But? Early on? I was sure I was a goner. That 20% quickly flipped in focus to 80% against.

I decided to sell everything I owned and make preparations for “the end.” I lived like I was going to die. My assistant at work forced me out of my job while I was laid up in bed, so I left my job of 10 years, and the career I never wanted, to focus on my recovery. After I did, I took stock of my life.

Almost everyone was gone. My career was gone. My former boss, now friend, Rob used to ask me, “What are you doing in this job? You’re a creative guy.” It hit me pretty hard. I didn’t have an answer for him, until life handed me the answer. My cancer was gone (at least until my next test). What am I going to do now?

I decided to take care of myself. Complete my recovery, and live being myself- 24/7. Crazy, right? Who does that? 10 years later, I haven’t looked back. (Yet.) It’s pretty scary, though. I can’t say I don’t worry about the future. Then again? Who doesn’t?

Yes. There’s someone in that box, outside a “Home Parts” place.

So? Yes, a fair amount of the life I knew did die on February 7, 2007.

The second big thing cancer taught me was what REALLY MATTERS in life.

Are you ready?

I realized that ALL that matters in life is Loving and being Loved.

Read that again. I’ll wait.

That’s all. Period. End of sentence. Goodnight! Get home safely.

But, having no love in my life? Being a “get it done” kind of guy. I decided I could “get it done” and find love. I spent most of the next 5 years looking for love- E V E R Y W H E R E. What I re-learned was that “finding love” is impossible. Love isn’t something you can “find.” It just happens. Or? It just doesn’t happen.

 

I had an unforgettable moment on that corner, before things blew up horribly.

Of course, I didn’t find it. I thought I found it once, but it blew up, horribly, in my face and I came as close as I ever have to doing harm to myself. Yes, to actually doing away with myself. Cancer hadn’t killed me yet, but “love”/the loss of said “love” almost did. But? I survived that, too.

Finally? I decided to love myself. It was all I had left.

“The words of the prophet are written on the subway wall,” Paul Simon once sang. Or? A block away.

Besides? If you don’t love yourself, who will?

Beyond this, being thankful & grateful is absolutely essential. Of course I’ve been very lucky, and have so very much to be thankful for. I have been trying to practice mindful giving thanks from moment to moment. Having cancer, also, puts you in touch with the cancer community. I heard a lot of stories. Many terrible. Many inspiring. It’s miraculous, to me, that anyone survives cancer, given how it was when I was growing up. I’ve watched some dear people die from it. I’ve talked to quite a few people who didn’t have good outcomes- either from complications from their treatment, or from cancer returning and spreading. The cancer community is, also a wonder. Survivors like the author Musa Mayer, (who is “also” the great Philip Guston‘s daughter) have forged new paths in cancer advocacy and given hope and support to countless others in ways that didn’t exist when I was diagnosed.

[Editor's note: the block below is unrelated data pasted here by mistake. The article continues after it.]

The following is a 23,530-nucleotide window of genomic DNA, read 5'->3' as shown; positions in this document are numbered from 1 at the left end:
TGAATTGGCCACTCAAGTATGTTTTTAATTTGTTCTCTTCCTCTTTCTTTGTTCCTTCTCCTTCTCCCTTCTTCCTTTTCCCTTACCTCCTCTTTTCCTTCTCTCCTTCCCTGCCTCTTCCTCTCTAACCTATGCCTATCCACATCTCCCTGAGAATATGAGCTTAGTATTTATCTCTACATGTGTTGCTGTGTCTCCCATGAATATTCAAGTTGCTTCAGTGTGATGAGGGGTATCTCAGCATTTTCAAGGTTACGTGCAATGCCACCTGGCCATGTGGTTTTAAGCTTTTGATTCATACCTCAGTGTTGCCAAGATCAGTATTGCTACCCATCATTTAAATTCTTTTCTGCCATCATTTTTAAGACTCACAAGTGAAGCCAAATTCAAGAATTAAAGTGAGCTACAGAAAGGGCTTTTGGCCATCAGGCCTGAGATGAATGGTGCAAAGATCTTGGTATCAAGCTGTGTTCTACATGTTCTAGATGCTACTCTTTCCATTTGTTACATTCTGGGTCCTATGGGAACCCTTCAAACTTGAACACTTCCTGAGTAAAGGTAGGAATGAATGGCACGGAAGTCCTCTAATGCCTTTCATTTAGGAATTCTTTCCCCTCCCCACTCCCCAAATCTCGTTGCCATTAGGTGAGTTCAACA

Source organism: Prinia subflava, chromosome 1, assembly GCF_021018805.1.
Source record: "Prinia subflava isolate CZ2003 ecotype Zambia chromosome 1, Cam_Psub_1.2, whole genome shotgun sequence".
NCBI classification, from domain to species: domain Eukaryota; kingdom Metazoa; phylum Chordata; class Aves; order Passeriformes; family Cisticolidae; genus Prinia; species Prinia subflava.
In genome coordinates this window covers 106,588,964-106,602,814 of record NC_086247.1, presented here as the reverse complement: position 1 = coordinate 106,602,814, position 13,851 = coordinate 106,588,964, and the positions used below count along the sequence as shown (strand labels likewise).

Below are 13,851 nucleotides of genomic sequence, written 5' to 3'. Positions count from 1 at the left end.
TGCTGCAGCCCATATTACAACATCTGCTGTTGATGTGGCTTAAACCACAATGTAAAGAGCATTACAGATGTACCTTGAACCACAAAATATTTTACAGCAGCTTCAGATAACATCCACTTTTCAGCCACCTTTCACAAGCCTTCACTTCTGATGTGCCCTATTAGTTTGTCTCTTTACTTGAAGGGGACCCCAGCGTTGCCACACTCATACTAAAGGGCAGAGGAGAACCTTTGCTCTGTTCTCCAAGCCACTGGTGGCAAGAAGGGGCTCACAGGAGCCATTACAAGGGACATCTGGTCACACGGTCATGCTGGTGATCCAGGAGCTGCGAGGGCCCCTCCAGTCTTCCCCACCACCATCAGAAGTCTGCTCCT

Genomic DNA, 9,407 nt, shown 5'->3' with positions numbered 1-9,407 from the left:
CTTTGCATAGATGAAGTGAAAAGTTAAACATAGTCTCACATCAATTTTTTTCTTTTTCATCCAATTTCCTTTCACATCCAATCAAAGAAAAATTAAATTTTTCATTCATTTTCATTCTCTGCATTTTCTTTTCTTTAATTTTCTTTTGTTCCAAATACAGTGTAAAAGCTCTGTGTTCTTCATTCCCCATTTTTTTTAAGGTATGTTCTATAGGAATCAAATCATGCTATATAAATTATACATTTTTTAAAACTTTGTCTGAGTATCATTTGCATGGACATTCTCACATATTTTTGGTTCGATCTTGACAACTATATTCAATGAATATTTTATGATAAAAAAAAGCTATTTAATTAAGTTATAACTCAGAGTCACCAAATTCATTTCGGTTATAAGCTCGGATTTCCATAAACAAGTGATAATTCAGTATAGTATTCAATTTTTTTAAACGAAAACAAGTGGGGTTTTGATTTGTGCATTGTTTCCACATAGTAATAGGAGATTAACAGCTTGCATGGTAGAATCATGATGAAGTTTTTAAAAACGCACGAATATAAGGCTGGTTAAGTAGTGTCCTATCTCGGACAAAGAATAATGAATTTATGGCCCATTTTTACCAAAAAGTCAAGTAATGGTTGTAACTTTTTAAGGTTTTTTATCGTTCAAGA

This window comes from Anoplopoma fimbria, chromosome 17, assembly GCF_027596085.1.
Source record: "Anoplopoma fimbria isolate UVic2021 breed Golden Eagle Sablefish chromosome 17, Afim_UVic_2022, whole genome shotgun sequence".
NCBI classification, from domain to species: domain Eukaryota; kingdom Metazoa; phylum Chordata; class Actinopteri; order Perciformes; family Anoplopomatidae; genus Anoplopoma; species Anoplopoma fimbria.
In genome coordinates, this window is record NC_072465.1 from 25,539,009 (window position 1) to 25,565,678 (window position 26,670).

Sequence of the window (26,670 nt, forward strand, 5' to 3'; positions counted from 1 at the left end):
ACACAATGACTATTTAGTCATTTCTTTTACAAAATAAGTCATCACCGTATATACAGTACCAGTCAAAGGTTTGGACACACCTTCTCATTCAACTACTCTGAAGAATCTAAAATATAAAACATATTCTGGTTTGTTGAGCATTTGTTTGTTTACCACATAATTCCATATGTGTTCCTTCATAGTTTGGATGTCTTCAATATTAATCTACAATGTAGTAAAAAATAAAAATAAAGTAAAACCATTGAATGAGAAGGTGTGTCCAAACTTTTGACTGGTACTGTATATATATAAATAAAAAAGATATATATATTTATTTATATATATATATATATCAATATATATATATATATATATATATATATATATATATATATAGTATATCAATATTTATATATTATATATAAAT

I was privileged to be in the presence of Musa Mayer a few weeks ago as she spoke about her father’s work in the Nixon Drawings show @ Hauser & Wirth.

Beyond them, to say I’m grateful to the doctors who treated me and saved me 10 years ago is a huge understatement. Recently, I had the honor to meet another one who’s on the front lines right now, Dr. Melissa Pilewskie at Sloan Kettering Memorial Cancer Center. Listening to her, I couldn’t help but marvel at her inner strength, and those of my doctors. She told me that as a surgeon she has treated 2,000 patients in 5 years. That’s 400 a year. There’s only 365 days in a year! Ok, Dr. Pilewskie is obviously a world-class doctor, with an extraordinarily rare skill set. I couldn’t help but wonder…where does this young lady get the inner strength to deal with cancer patients all day every day? Let alone to deal with them so well. It was a humbling experience that reminded me of the debt I owe the doctors who treated me. On my 10 year anniversary, it was also an insight into how far cancer treatment has come in my lifetime, and continues to progress, and a reminder of how many very special people are in there fighting tooth and nail to treat, beat, and even cure cancer. This isn’t a “job” to them. It’s their mission.

THANK YOU! And, bless you all.

If you get diagnosed with cancer (PLEASE, no!), you now have a great chance of being treated, and then get to go on with your life. My advice to you is- Get the best doctor your insurance will cover and get treated. Go for your follow up tests, religiously. For everyone else who doesn’t have cancer? Catching cancer early really is your best chance to beat it. Don’t miss those checkups! That’s how mine was discovered.